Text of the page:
Financing: Energy Savings Performance Contracting

Energy savings performance contracting helps facilities address the #1 barrier to energy efficiency: capital availability.

SEDAC has helped over 2,200 facilities identify and implement energy efficiency measures, generating monetary savings of over $21 million annually. Based on this experience, SEDAC estimates that most public sector facilities can reduce energy consumption by about 25 percent through cost-effective efficiency improvements, leading to substantial cost savings.

In spite of the compelling economic advantages of energy efficiency, many public sector facilities fail to adopt energy efficiency measures. A recent study by Johnson Controls identified “capital availability” as the “top barrier to capturing energy savings potential,” ranking twice as high as any other factor. Many facilities, particularly within state and local government, are severely constrained for capital and are unable to invest in efficiency measures, regardless of the attractive financial benefits.

Economic constraints are formidable, but recent innovations in contracting and financing practices have enabled some organizations to implement the needed efficiency measures while staying within their annual budget limits. Energy Savings Performance Contracting (ESPC) is an innovative budget-neutral approach to financing efficiency projects.

ESPC enables owners to implement cost-saving projects now, without dipping into their capital budgets. The resulting cost savings pay for efficiency projects over time. The figure to the right demonstrates how ESPC can be used to finance improvements. Projected annual savings from the projects are guaranteed to meet finance payments and any other project costs.

ESPC Candidates and Process

Ideal candidates for ESPC include any large building or group of buildings such as city, county, and state buildings; schools; hospitals; commercial office buildings; and multifamily buildings. Measures financed through ESPC commonly include a variety of improvements, such as:

  • Lighting equipment replacements
  • Building automation system upgrades
  • Boiler and chiller replacements
  • Renewable energy systems
  • Central plant improvements
  • Traffic and street lighting systems
  • Energy management services
  • Deferred maintenance measures

Energy Service Company

An ESPC is developed and implemented with the assistance of an Energy Service Company (ESCO). This company can provide various combinations of the following services needed for an effective ESPC:

  • A preliminary energy assessment to identify and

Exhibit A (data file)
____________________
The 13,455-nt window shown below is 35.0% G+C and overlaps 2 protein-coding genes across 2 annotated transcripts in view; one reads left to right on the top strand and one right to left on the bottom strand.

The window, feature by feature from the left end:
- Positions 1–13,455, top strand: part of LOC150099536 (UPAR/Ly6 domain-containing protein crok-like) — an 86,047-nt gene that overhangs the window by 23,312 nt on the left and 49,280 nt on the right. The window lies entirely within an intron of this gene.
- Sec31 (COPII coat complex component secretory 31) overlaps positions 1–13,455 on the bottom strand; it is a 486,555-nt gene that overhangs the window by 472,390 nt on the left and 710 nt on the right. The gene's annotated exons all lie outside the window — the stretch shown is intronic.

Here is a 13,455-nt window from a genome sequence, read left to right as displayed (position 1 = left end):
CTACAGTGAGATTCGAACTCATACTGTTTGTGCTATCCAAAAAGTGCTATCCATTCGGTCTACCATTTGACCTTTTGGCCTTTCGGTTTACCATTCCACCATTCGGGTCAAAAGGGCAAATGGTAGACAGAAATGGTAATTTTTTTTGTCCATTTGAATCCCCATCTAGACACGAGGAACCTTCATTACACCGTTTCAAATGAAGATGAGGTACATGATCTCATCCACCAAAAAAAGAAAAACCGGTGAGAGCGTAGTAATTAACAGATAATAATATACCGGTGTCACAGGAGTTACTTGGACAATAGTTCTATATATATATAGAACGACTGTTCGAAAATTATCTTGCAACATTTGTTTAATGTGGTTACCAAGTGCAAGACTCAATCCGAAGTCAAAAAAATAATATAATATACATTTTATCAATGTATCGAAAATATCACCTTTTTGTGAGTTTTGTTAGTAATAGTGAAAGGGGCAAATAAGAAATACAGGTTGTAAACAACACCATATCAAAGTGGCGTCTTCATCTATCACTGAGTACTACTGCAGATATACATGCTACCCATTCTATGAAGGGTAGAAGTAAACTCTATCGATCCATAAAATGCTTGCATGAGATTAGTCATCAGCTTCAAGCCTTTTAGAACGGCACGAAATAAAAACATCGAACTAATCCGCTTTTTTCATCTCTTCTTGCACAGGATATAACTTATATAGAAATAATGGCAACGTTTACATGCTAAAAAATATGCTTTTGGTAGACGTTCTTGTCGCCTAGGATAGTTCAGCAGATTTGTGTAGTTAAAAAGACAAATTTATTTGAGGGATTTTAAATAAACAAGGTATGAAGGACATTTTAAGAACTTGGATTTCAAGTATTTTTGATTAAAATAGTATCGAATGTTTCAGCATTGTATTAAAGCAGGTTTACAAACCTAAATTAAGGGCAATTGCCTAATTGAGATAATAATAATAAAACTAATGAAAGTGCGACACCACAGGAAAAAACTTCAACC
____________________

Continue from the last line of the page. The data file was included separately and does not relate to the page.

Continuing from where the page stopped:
evaluate project opportunities
  • An investment grade audit and full energy service
  • Access to project financing
  • Energy project implementation: design, commissioning, installation, construction
  • Staff member training and ongoing maintenance
  • Energy savings verification

Each of these services comes with a cost that is incorporated into the overall project financing. Customers can choose to address some of these services internally instead of contracting with the energy service company. In a common scenario, the ESCO establishes a fixed cost for a project and guarantees that the energy cost savings will meet or exceed the costs of the project. The ESCO also may carry the risk of potential utility rate increases, variability in weather, or other unknowns, and reimburse the client if there is a shortfall in energy savings.

ESPC in Action

The University of Illinois is undertaking a set of 5 ESPCs at College of Engineering Facilities that will guarantee more than $41 million in cost avoidance over the next 20 years and reduce the campus deferred maintenance backlog by $25 million. You can read more about their ESPCs here.

The City of Urbana has recently begun the process of securing an ESPC. In early 2017, they submitted a request for proposals and have selected an ESCO to implement. Independent advice, offered by SEDAC in 2016, was crucial as they developed the RFP and worked through legal and strategy concerns. Scott Tess, Environmental Sustainability Manager, writes that the City is pursuing ESPC to:

  • Get work done without dipping into capital budget
  • Leverage future energy savings to pay for current projects
  • Catch up on backlog of maintenance and avoid emergency replacements
  • Avoid multiple design and build procurements
  • Increase energy efficiency

A Typical ESPC Process

Step 1: An organization identifies facilities, projects, or energy systems that could benefit from improved energy performance.
Step 2: The organization issues a request for proposals to energy service companies (ESCOs) to recommend ways to improve energy performance.
Step 3: ESCOs submit proposals to compete for the ESPC. This may involve a site visit and detailed energy audit with a list of energy reduction measures, their costs, and the return on investment.
Step 4: The organization reviews each proposal and conducts interviews to select an ESCO to carry out the ESPC.
Step 5: The selected ESCO completes an Investment Grade Audit to identify the energy conservation measures to be implemented.
Step 6: Once the conditions of the project are selected and agreed upon, a formal contract is made.
Step 7: The ESCO executes the implementation of the agreed-upon energy conservation measures.
Step 8: The facility works with the ESCO to verify energy savings from the energy conservation measures and to make sure payback is on track.